Sun up and back to work…..harvesting the Barley crop. This produced a huge amount of straw – 21 bales. I decided that I really needed to cut back on the number of journeys when I do have a lot of bales to shift. So that other new purchase mentioned at the start was the Anderson RBM 2000. This cost £50k but I was able to get £26k back on the Ursus T-127 bale trailer so the net cost was £24k. It’s a great bit of kit capable of carrying 24 bales at a time. Here we are collecting the straw bales after the harvest……and loaded up ready to take them for sale……That’s 6K earnt from something I don’t have a use for 🙂 Last task for this post was fertilizing the plot 14 fields ready for our next crops. I was able to tie that in with fertilizing field 36 for Mason which earned me over £8k after buying some fertilizer. Looks like he has a good crop of corn growing there – a harvesting contract for that could be a good excuse for me to buy a corn header 😉 Something to think about. And I need to think about another field to buy – Field 13 could be back on the agenda 🙂
I’ve been here before but last time it wasn’t forced upon me. I gave up train-spotting at the end of the 1980’s because most of my favourite classes of locomotive had been withdrawn from service. I could have stayed and continued to enjoy the hobby that I’d been doing since I first went to work but I chose to move to Plane Spotting and the rest I have already told you in various posts though my How I got into Football post probably is a good point to start for anyone new to my blog. When I retired 3 years ago, getting back to train spotting / photography was very much one of my target activities. It didn’t truly kick-off straight away but early this year I was up for it and did a couple of great trips out. Everything looked set for my rail future – much of which would have been blogged on here. Then the Covid-19 pandemic hit 😦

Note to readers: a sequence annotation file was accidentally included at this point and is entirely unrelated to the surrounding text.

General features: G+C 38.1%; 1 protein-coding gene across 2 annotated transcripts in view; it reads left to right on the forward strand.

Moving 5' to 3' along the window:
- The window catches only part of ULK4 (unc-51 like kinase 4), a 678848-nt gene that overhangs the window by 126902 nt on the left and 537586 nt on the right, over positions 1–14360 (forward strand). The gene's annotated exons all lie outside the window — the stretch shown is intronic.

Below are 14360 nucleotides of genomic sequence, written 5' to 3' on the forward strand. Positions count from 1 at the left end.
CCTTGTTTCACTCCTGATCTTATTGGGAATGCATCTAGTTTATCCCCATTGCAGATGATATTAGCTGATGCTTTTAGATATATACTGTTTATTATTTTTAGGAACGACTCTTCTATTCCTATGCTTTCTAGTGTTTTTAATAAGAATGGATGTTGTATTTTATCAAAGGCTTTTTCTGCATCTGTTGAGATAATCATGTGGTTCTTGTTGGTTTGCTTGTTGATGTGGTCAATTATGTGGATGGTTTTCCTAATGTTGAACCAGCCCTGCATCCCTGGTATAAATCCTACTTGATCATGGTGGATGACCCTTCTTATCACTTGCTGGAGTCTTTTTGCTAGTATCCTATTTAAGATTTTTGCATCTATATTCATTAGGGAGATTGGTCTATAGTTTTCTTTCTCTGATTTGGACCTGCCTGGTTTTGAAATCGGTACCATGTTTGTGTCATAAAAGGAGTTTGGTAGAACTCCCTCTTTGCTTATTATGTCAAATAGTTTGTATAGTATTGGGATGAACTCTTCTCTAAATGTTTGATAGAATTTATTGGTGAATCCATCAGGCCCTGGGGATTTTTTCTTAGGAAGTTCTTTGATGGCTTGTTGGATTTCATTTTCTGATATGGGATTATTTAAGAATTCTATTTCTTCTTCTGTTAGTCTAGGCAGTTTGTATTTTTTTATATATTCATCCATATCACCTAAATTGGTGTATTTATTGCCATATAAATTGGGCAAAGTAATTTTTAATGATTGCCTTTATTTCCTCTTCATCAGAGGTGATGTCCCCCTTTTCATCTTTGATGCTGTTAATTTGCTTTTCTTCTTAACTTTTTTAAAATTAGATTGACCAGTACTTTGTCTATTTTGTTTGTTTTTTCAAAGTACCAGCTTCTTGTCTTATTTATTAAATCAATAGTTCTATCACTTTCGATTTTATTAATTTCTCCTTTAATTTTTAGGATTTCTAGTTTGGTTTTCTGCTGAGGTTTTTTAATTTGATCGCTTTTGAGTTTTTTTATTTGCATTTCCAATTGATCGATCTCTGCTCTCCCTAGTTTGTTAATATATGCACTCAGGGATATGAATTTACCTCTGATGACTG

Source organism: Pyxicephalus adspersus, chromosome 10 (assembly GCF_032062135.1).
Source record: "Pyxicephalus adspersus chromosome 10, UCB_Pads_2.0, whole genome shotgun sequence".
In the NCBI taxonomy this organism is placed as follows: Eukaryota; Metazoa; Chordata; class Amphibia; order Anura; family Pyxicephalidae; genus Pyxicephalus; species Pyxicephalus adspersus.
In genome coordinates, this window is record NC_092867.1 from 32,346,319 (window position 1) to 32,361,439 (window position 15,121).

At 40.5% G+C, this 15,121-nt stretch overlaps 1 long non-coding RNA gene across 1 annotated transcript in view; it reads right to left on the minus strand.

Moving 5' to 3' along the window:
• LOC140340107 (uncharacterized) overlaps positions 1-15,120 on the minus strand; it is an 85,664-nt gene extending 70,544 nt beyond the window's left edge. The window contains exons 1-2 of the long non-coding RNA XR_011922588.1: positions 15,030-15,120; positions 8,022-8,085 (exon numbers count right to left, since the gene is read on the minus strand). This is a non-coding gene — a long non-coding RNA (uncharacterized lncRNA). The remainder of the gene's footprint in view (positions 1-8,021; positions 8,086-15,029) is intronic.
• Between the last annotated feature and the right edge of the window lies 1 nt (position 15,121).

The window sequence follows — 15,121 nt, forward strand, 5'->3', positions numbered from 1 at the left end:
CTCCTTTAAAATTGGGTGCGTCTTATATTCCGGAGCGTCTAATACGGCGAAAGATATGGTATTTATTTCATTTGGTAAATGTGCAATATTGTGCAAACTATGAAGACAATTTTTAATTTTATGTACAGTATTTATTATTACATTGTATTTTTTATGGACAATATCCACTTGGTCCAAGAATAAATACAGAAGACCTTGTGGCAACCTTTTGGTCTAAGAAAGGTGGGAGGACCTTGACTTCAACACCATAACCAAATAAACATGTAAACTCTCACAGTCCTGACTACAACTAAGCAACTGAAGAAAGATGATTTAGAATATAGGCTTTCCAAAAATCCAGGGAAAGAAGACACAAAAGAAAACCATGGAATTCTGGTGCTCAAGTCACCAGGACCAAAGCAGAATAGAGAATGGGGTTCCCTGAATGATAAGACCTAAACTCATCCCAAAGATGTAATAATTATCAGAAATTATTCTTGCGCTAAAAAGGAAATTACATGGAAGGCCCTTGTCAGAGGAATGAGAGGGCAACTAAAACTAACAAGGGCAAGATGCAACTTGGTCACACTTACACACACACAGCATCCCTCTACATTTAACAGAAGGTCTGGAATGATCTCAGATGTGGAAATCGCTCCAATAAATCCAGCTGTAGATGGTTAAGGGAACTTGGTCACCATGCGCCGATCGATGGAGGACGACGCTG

It’s been 5 months and currently any use of public transport for leisure purposes is frowned upon. I’d love to be tripping down to Clapham Junction for a morning’s trainspotting but that’s not an essential journey. Though I do wonder if it becomes essential if it’s important for my mental health? I guess that’s beyond the understanding of government agencies and I doubt that most of the muppets that rushed to the seaside in their droves in the current heatwave would understand either despite placing everyone else at risk of illness / curtailment of freedoms by their actions 😦 Basically, I can’t do my railway hobby if I abide by the rules and I’m not about to place the keyworkers in those industries at risk for the sake of my hobby.